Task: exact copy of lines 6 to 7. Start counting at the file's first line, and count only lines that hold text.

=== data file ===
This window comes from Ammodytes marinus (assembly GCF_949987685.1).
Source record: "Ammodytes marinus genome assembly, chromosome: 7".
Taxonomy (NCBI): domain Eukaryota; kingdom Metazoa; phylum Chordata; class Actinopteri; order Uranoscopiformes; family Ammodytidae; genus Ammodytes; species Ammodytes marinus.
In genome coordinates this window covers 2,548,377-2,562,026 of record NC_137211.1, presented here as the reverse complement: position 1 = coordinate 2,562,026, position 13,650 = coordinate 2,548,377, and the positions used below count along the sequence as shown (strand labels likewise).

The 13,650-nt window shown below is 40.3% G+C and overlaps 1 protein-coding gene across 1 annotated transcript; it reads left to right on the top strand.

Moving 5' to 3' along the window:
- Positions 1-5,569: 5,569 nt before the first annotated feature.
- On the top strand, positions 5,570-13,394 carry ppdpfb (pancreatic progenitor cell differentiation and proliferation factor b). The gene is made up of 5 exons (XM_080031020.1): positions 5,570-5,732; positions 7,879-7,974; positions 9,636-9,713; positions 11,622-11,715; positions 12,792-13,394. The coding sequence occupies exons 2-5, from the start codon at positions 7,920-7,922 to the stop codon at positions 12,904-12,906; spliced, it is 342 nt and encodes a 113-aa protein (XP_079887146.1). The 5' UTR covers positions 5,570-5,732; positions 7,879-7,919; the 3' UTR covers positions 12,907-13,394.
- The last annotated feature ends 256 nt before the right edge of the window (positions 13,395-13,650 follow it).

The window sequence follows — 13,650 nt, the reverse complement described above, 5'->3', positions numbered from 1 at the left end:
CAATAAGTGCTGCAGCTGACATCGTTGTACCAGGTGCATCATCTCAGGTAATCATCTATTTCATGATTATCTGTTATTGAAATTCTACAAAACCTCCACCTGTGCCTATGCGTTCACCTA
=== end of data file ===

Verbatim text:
Moving 5' to 3' along the window:
- Positions 1-5,569: 5,569 nt before the first annotated feature.